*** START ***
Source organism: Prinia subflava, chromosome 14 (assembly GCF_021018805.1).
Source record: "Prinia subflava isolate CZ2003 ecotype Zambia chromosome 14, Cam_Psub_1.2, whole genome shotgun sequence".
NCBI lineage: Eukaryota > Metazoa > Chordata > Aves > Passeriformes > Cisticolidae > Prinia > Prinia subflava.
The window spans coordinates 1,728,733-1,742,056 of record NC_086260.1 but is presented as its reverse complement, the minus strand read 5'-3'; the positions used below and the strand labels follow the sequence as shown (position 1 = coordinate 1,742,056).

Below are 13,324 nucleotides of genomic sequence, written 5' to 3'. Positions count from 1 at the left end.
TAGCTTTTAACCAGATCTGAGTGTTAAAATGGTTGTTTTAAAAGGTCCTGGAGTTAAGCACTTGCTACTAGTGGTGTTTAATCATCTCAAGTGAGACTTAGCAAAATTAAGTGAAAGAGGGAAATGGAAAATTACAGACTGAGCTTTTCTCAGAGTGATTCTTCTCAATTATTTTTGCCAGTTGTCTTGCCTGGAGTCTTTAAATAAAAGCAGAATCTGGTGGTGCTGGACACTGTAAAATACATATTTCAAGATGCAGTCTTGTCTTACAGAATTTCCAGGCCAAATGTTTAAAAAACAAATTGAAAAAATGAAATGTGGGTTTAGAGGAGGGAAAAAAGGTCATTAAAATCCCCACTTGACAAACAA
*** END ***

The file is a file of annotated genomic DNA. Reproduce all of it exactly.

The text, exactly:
Source organism: Prinia subflava, chromosome 14 (assembly GCF_021018805.1).
Source record: "Prinia subflava isolate CZ2003 ecotype Zambia chromosome 14, Cam_Psub_1.2, whole genome shotgun sequence".
NCBI lineage: Eukaryota > Metazoa > Chordata > Aves > Passeriformes > Cisticolidae > Prinia > Prinia subflava.
The window spans coordinates 1,728,733-1,742,056 of record NC_086260.1 but is presented as its reverse complement, the minus strand read 5'-3'; the positions used below and the strand labels follow the sequence as shown (position 1 = coordinate 1,742,056).

Below are 13,324 nucleotides of genomic sequence, written 5' to 3'. Positions count from 1 at the left end.
TAGCTTTTAACCAGATCTGAGTGTTAAAATGGTTGTTTTAAAAGGTCCTGGAGTTAAGCACTTGCTACTAGTGGTGTTTAATCATCTCAAGTGAGACTTAGCAAAATTAAGTGAAAGAGGGAAATGGAAAATTACAGACTGAGCTTTTCTCAGAGTGATTCTTCTCAATTATTTTTGCCAGTTGTCTTGCCTGGAGTCTTTAAATAAAAGCAGAATCTGGTGGTGCTGGACACTGTAAAATACATATTTCAAGATGCAGTCTTGTCTTACAGAATTTCCAGGCCAAATGTTTAAAAAACAAATTGAAAAAATGAAATGTGGGTTTAGAGGAGGGAAAAAAGGTCATTAAAATCCCCACTTGACAAACAA